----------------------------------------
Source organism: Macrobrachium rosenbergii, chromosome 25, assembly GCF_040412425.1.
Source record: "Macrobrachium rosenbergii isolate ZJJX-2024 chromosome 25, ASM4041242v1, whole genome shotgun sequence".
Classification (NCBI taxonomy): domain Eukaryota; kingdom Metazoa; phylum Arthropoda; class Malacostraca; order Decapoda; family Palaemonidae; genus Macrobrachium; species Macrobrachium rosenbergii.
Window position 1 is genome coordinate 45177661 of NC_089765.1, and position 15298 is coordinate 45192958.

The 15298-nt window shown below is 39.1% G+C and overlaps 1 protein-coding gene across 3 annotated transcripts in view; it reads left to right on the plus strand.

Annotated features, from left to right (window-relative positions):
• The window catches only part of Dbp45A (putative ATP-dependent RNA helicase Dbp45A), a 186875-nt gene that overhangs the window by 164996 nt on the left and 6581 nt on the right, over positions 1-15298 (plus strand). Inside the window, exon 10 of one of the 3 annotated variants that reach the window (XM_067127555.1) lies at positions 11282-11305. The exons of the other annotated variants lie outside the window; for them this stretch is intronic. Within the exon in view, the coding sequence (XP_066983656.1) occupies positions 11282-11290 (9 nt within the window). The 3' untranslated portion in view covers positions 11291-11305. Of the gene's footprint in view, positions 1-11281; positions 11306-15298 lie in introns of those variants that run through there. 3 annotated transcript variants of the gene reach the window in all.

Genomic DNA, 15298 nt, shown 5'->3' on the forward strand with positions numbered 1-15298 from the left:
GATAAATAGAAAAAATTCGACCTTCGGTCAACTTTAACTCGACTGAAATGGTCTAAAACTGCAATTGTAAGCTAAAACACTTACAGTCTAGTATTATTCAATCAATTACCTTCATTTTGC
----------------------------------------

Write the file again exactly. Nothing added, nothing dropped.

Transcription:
Source organism: Macrobrachium rosenbergii, chromosome 25, assembly GCF_040412425.1.
Source record: "Macrobrachium rosenbergii isolate ZJJX-2024 chromosome 25, ASM4041242v1, whole genome shotgun sequence".
Classification (NCBI taxonomy): domain Eukaryota; kingdom Metazoa; phylum Arthropoda; class Malacostraca; order Decapoda; family Palaemonidae; genus Macrobrachium; species Macrobrachium rosenbergii.
Window position 1 is genome coordinate 45177661 of NC_089765.1, and position 15298 is coordinate 45192958.

The 15298-nt window shown below is 39.1% G+C and overlaps 1 protein-coding gene across 3 annotated transcripts in view; it reads left to right on the plus strand.

Annotated features, from left to right (window-relative positions):
• The window catches only part of Dbp45A (putative ATP-dependent RNA helicase Dbp45A), a 186875-nt gene that overhangs the window by 164996 nt on the left and 6581 nt on the right, over positions 1-15298 (plus strand). Inside the window, exon 10 of one of the 3 annotated variants that reach the window (XM_067127555.1) lies at positions 11282-11305. The exons of the other annotated variants lie outside the window; for them this stretch is intronic. Within the exon in view, the coding sequence (XP_066983656.1) occupies positions 11282-11290 (9 nt within the window). The 3' untranslated portion in view covers positions 11291-11305. Of the gene's footprint in view, positions 1-11281; positions 11306-15298 lie in introns of those variants that run through there. 3 annotated transcript variants of the gene reach the window in all.

Genomic DNA, 15298 nt, shown 5'->3' on the forward strand with positions numbered 1-15298 from the left:
GATAAATAGAAAAAATTCGACCTTCGGTCAACTTTAACTCGACTGAAATGGTCTAAAACTGCAATTGTAAGCTAAAACACTTACAGTCTAGTATTATTCAATCAATTACCTTCATTTTGC